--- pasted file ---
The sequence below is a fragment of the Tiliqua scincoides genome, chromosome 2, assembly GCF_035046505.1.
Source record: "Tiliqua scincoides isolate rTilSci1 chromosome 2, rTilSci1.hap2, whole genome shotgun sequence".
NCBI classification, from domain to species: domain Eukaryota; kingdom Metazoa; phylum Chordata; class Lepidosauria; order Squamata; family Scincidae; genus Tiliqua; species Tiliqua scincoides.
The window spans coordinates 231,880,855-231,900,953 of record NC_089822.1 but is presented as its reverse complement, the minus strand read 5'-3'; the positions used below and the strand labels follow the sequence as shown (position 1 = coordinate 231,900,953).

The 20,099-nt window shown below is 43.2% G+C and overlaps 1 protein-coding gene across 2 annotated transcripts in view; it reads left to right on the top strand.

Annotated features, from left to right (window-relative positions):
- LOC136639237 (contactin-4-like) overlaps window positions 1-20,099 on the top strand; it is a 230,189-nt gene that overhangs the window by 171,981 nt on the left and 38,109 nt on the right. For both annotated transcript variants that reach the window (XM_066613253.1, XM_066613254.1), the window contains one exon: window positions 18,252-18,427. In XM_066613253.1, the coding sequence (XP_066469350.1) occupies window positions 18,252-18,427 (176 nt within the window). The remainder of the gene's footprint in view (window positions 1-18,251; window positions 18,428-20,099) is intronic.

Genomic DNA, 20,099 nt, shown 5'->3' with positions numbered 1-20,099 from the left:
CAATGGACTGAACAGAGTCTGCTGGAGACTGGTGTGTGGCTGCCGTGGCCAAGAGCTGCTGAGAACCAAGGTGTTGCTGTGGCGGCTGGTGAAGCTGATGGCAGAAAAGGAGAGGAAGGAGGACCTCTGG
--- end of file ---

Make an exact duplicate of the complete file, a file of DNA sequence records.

The sequence below is a fragment of the Tiliqua scincoides genome, chromosome 2, assembly GCF_035046505.1.
Source record: "Tiliqua scincoides isolate rTilSci1 chromosome 2, rTilSci1.hap2, whole genome shotgun sequence".
NCBI classification, from domain to species: domain Eukaryota; kingdom Metazoa; phylum Chordata; class Lepidosauria; order Squamata; family Scincidae; genus Tiliqua; species Tiliqua scincoides.
The window spans coordinates 231,880,855-231,900,953 of record NC_089822.1 but is presented as its reverse complement, the minus strand read 5'-3'; the positions used below and the strand labels follow the sequence as shown (position 1 = coordinate 231,900,953).

The 20,099-nt window shown below is 43.2% G+C and overlaps 1 protein-coding gene across 2 annotated transcripts in view; it reads left to right on the top strand.

Annotated features, from left to right (window-relative positions):
- LOC136639237 (contactin-4-like) overlaps window positions 1-20,099 on the top strand; it is a 230,189-nt gene that overhangs the window by 171,981 nt on the left and 38,109 nt on the right. For both annotated transcript variants that reach the window (XM_066613253.1, XM_066613254.1), the window contains one exon: window positions 18,252-18,427. In XM_066613253.1, the coding sequence (XP_066469350.1) occupies window positions 18,252-18,427 (176 nt within the window). The remainder of the gene's footprint in view (window positions 1-18,251; window positions 18,428-20,099) is intronic.

Genomic DNA, 20,099 nt, shown 5'->3' with positions numbered 1-20,099 from the left:
CAATGGACTGAACAGAGTCTGCTGGAGACTGGTGTGTGGCTGCCGTGGCCAAGAGCTGCTGAGAACCAAGGTGTTGCTGTGGCGGCTGGTGAAGCTGATGGCAGAAAAGGAGAGGAAGGAGGACCTCTGG